A Cubs Transaction! A New Reliever! Dreams Can Happen! Cubs Sign Righty Brad Brach (UPDATES)

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A Cubs Transaction! A New Reliever! Dreams Can Happen! Cubs Sign Righty Brad Brach (UPDATES)

Chicago Cubs


The Chicago Cubs may not have *many* needs on the roster right now, but the bullpen sure could use some additional quality depth. And the Cubs may not have *a ton* of financial flexibility right now, but the reliever market has been so robust and picked over that there simply had to be some useful, affordable options out there.

The one we talked about last night was righty Brad Brach, and what do you know:

That’s about the range you would expect a guy like Brach, 32, to get in this market, and he currently projects to slot into middle relief for the Cubs right out of the gate. (SEE UPDATE on contract below.)

A formerly very good later-inning reliever with the Orioles, Brach came up in rumors last year as a potential trade target for the Cubs, and then again earlier this offseason as a possible target. Although he was *excellent* in 2015 and 2016, he’s regressed to merely “OK, fine, passable” the last couple years. Concerningly, every peripheral you’d want to monitor took a big step back for him last year with the exception of his groundball rate, which is not elite in any case (46.0%). The results were still pretty good (his 3.59 ERA was about 16% better than league average), but you just worry about the trends as he heads toward his mid-30s.

One thing to hang your hat on? After escaping Baltimore at midseason, Brach got a heckuva lot better with the Braves, looking like his formerly excellent self: 1.52 ERA, 3.12 FIP over 23.2 innings, with a 21.2% K rate, an 8.7% BB rate, and a really nice 22.0% soft contact rate.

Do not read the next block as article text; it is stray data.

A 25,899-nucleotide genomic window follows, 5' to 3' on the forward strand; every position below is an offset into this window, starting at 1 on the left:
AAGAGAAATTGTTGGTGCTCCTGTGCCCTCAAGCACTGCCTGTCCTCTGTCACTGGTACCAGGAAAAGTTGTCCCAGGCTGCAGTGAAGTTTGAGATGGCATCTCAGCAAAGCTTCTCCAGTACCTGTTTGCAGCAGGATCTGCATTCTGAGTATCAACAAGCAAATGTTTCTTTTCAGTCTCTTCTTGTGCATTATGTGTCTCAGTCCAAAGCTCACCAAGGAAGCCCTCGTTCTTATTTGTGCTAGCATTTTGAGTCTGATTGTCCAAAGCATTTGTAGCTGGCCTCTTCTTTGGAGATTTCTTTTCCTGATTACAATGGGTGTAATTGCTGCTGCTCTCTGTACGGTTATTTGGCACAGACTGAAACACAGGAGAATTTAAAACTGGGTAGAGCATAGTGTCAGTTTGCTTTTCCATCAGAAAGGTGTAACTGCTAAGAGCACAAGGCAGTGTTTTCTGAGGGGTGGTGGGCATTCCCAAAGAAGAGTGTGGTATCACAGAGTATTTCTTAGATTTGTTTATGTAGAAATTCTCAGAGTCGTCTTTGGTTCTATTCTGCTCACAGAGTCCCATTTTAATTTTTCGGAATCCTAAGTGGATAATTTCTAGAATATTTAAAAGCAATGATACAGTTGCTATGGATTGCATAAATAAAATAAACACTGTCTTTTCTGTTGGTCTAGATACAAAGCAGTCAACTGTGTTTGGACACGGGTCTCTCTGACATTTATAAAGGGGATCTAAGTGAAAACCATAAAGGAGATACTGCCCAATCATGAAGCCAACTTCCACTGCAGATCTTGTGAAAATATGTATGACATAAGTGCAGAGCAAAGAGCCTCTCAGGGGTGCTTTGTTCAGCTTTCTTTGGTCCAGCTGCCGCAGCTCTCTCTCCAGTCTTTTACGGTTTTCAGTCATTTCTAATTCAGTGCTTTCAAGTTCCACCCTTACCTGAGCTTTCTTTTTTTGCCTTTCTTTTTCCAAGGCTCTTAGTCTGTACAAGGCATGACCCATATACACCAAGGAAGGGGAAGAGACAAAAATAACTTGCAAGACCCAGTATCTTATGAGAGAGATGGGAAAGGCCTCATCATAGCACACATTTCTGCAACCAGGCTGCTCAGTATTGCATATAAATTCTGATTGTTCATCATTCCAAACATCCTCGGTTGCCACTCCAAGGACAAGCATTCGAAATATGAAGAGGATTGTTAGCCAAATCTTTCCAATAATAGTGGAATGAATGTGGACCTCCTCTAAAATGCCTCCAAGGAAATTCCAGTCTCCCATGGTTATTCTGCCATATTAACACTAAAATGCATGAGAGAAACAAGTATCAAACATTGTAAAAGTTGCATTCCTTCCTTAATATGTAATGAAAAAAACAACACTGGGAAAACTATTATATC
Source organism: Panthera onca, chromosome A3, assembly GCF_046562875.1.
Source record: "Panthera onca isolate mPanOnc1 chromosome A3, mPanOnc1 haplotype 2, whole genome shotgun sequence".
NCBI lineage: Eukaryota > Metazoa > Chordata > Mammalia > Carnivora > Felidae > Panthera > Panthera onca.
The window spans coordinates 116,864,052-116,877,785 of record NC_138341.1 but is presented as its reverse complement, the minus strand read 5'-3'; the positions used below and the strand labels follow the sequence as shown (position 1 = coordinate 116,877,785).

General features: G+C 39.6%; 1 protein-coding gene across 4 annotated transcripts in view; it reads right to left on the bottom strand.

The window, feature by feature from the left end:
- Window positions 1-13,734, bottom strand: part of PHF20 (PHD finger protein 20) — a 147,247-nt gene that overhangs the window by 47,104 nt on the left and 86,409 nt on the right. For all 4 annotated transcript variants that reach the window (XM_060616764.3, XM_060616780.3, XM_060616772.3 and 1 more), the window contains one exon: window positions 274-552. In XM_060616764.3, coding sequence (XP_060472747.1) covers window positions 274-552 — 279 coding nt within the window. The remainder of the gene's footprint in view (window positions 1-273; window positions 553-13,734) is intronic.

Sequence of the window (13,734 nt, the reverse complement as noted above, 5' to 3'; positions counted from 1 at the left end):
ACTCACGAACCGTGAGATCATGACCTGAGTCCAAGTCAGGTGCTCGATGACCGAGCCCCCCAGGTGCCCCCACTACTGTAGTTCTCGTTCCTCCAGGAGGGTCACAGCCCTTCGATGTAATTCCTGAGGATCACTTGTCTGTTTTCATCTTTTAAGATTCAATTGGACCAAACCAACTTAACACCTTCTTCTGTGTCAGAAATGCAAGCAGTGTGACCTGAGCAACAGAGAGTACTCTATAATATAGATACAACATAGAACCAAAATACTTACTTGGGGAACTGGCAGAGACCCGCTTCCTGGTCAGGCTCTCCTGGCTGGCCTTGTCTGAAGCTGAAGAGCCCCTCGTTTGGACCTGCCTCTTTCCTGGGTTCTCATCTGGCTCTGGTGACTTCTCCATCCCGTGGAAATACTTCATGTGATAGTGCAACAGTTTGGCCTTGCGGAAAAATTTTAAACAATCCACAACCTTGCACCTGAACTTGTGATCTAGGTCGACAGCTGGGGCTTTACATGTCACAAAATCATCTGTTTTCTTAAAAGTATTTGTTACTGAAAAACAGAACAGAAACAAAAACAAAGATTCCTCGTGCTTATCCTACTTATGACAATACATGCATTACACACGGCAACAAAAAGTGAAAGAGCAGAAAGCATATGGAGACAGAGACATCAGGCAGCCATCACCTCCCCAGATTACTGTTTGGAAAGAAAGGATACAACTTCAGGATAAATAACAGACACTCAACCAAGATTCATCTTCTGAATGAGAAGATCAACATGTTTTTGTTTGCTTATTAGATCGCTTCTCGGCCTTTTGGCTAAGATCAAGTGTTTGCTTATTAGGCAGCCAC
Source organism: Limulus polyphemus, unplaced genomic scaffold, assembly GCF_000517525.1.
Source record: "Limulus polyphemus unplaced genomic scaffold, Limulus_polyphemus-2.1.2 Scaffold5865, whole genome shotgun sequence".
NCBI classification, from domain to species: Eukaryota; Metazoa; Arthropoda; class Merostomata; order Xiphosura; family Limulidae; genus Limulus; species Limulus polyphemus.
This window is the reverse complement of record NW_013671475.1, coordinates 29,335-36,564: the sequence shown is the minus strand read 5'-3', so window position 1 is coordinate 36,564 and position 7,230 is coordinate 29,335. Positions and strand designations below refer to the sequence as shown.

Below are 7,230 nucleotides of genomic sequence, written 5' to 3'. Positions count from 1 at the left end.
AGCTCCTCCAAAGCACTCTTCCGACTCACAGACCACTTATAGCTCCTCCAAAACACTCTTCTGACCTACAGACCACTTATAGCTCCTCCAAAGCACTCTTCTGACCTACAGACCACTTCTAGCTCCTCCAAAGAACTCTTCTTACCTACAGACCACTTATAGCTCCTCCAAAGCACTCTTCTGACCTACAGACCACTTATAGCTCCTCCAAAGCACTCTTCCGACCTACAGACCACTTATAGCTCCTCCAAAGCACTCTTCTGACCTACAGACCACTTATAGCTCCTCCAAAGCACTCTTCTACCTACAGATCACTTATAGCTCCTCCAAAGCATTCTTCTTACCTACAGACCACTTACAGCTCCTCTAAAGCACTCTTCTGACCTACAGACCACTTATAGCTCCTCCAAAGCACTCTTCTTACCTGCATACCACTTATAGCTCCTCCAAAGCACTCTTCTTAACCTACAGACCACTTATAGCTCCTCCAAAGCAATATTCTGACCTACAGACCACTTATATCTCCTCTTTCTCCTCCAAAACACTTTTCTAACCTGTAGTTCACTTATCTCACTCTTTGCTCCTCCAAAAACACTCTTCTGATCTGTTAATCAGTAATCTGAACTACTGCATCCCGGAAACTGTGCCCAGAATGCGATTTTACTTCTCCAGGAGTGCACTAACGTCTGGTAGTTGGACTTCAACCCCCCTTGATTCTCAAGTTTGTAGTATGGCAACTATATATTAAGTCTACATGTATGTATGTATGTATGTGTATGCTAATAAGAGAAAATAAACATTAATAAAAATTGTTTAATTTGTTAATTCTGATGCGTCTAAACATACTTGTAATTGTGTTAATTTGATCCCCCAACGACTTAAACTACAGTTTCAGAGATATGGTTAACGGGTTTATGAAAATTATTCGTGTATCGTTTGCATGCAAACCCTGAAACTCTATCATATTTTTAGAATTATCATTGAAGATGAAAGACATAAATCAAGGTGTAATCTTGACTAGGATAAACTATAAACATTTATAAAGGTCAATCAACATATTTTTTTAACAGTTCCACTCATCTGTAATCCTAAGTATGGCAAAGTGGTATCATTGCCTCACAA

More on Brach and how he works into the Cubs’ bullpen mix soon. For now, he joins this group on the 40-man roster, with Brandon Morrow slated to start the season on the shelf:

  • Pedro Strop (33, season ended with a hamstring injury)
  • Carl Edwards Jr. (27, erratic season in performance, had a shoulder injury and a forearm injury)
  • Steve Cishek (32, wore down late in the year after heavy usage)
  • Mike Montgomery (29, might be needed in the rotation, was quietly fairly poor as a reliever last year)
  • Brandon Kintzler (34, was terrible with the Cubs, is an aging high-contact pitcher)
  • Tyler Chatwood (29, lost all semblance of control last year)
  • Brian Duensing (35, was terrible and injured last year)
  • Randy Rosario (24, scary peripherals all year)
  • Kyle Ryan (27, was good at AAA last year but did not earn call-up)
  • Dillon Maples (26, so much talent but hasn’t shown big league command)
  • James Norwood (25, good stuff but not established)
  • Rowan Wick (26, decent minor league production but not established)

UPDATE: Looks like the Cubs are getting a team option for 2020 as well:

We’ll see what the option is, but on paper, if you’re comparing this to the two-year, $8 million deal Jesse Chavez got from the Rangers to walk away from the Cubs … well … I love what Chavez did in his half-year with the Cubs, but it’s hard for me to say this was a whiff by the Cubs. I think I like Brach’s deal a little better, and I think their projected performance is likely to be pretty close in 2019.

UPDATE 2: Other reports out there have the 2020 option as mutual, which means both sides would have to want to exercise it for it to go through. Most folks say that makes it meaningless – since they could just sign a new contract if they both agree anyway – but that’s not the case. The reason you do mutual options is to shift around the timing/amount of the buyout. For example, player decides his half of the mutual option first, and if he says no, then he doesn’t get the buyout. We’ll see what the actual final structure is.

UPDATE 3: The guarantee for Brach is a bit more than $3 million, and what happens in 2020 depends on what each side wants to do:

That suggests the buyout on the Cubs’ option for 2020 is $1.35 million, but Brach only gets it if they decline their option and he decides to walk away. And if Brach instead decides he wants to stay, it might wind up something like $6 million total over two years.

Author: Brett Taylor

Brett Taylor is the Editor and Lead Cubs Writer at Bleacher Nation, and you can find him on Twitter at @BleacherNation and @Brett_A_Taylor.